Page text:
E.T. A LOCAL WAY OF LEARNING
Title: THINGS THE EYES DON'T SEE
Author: Eulalie R. Rivera Elementary School
Environmental Education Team
Grade Level: 1-2
2. Ecosystem 1. Science
4. Water 2.Social Studies
5. Resources 3.Language Arts
The students, in groups, will collect samples of soil, water, damaged leaves and rotten wood. With the use of
microscopes and magnifying glasses, the students will identify and discuss objects which they could not see
without mechanical aids. An adult will record the observation.
Even at an early age, children may learn to use a microscope to make some broad observations of life in
seemingly dead or other situations. By following the directions, and with the help of older or adult leaders,
such observations can be recorded and, later, drawn, adding excitement and understanding to a study of the
Microscope or hand lens (magnifying glass).
At school talk about the things which can be present even though we can't see them. have the students make
a list of items which they can't see. Ask the students how we know they're really there. Explain to them
what a microscope and magnifying glass is. If possible, borrow a microscope and have the students practice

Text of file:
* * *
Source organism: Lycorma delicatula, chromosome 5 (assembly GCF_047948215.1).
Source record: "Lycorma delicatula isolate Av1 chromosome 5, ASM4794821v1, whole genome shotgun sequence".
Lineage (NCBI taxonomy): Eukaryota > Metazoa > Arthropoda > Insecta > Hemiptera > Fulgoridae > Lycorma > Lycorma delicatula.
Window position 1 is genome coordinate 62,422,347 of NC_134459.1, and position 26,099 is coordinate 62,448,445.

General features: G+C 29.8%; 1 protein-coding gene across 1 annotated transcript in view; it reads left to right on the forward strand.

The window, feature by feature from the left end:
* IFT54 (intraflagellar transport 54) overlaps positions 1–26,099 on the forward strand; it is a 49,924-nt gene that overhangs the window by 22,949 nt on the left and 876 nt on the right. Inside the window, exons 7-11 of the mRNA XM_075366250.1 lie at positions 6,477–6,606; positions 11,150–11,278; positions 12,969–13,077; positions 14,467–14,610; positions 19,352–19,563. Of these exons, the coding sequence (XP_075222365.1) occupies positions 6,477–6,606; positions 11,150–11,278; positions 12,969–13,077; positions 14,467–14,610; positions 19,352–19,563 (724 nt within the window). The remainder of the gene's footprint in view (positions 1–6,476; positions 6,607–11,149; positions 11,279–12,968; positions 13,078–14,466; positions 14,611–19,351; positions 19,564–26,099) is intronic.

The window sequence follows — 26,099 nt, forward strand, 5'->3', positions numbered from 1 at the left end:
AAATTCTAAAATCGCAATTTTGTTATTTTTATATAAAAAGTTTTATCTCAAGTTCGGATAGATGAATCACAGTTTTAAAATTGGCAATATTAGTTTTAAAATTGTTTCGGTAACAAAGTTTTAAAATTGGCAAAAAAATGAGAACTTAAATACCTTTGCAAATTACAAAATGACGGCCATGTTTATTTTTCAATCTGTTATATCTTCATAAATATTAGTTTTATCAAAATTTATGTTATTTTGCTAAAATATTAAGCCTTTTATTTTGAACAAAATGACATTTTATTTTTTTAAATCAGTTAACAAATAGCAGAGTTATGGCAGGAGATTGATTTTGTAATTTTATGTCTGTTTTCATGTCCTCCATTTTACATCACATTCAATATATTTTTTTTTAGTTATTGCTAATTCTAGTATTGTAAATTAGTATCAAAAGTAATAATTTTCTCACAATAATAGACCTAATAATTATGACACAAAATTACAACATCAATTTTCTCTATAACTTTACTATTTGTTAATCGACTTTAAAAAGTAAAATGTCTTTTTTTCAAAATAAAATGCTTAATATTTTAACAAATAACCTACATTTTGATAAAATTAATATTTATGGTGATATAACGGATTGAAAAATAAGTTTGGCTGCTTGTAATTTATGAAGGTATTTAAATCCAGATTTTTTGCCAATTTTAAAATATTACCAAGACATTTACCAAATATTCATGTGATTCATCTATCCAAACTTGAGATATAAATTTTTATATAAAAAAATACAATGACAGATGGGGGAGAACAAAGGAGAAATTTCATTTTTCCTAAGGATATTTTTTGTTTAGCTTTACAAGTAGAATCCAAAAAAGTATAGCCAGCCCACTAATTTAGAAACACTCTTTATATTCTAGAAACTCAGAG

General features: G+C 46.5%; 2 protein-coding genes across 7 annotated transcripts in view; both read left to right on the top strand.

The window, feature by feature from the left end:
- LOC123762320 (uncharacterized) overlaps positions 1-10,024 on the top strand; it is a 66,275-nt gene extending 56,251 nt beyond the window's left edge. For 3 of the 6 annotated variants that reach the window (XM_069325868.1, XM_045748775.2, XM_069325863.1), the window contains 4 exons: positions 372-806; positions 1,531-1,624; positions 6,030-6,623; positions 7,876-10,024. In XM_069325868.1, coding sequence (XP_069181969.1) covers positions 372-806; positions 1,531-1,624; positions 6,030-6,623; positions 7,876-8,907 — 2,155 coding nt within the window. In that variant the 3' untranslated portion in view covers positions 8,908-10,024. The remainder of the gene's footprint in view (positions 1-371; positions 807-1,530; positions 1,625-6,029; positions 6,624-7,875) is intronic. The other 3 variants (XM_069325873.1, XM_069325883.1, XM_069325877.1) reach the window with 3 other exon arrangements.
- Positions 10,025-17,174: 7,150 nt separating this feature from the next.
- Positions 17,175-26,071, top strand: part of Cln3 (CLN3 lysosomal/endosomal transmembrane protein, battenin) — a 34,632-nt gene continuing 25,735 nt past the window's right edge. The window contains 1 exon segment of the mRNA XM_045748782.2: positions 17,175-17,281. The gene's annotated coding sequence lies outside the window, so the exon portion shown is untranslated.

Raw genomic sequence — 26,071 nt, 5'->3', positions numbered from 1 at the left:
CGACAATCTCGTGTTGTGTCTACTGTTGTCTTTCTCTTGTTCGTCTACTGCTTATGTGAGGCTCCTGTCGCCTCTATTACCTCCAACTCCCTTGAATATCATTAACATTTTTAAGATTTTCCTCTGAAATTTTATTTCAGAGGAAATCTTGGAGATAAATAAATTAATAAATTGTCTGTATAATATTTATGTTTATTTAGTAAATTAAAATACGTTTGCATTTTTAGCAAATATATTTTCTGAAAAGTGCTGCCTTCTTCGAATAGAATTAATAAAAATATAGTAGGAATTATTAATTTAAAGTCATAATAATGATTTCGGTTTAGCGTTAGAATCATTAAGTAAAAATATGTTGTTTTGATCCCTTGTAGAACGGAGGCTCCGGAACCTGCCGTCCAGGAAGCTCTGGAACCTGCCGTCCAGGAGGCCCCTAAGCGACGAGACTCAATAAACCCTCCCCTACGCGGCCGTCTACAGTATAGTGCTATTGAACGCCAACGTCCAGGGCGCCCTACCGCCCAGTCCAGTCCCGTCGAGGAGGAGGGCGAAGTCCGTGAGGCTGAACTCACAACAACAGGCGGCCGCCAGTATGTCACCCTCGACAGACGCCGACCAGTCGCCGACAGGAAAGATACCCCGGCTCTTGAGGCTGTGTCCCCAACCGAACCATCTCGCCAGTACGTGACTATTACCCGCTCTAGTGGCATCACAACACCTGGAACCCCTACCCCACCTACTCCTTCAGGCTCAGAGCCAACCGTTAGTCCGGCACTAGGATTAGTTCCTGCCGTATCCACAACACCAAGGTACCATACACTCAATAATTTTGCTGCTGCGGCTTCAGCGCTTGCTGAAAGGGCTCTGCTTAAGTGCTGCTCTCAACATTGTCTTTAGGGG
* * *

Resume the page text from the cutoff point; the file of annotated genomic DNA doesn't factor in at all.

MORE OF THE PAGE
looking at hair, coins, pencils, etc.
Arrange for parent team leaders for each six children. Divide the class into three groups, each group will be
collecting something different.
Group 1 With the use of an aquatic net, collect a sample of water from a pond
or small puddle.
Group 2 Using hand trowels collect soil samples including the top litter from
a forest or field.
Group 3 Gather leaves which have been damaged, eaten or shriveled. Also gather pieces of bark or rotten
THINGS THE EYES DON'T SEE
Have the group return to school where the microscope has been set up. The parents or teachers should set up
the materials under the microscope for the children to look at. Using a tape recorder or keeping track on
paper, record the observations of the children. Have the children tell what they see that they couldn't see
before, include colors shapes, living things, ext.
Make up a story about the life of critters seen under the microscope.
Start the story and then point to a child and have them pick up the story.
Go around the room until everyone has added to the story. Try to get the students to think about what the
little critters are doing, what they eat, who eats them.
For example, an insect in a tree stump is helping turn the wood into soil and is food for a hungry lizard.
Back at school have each child draw a picture of something they saw under the microscope. Display the
picture under a picture or drawing of the material they were found on.
THINGS THE EYES--DON'T SEE
SAMPLES COLLECTED THINGS I SAW WITH A MICROSCOPE
ROTTING WOOD 1.
ROTTING LEAVES 1.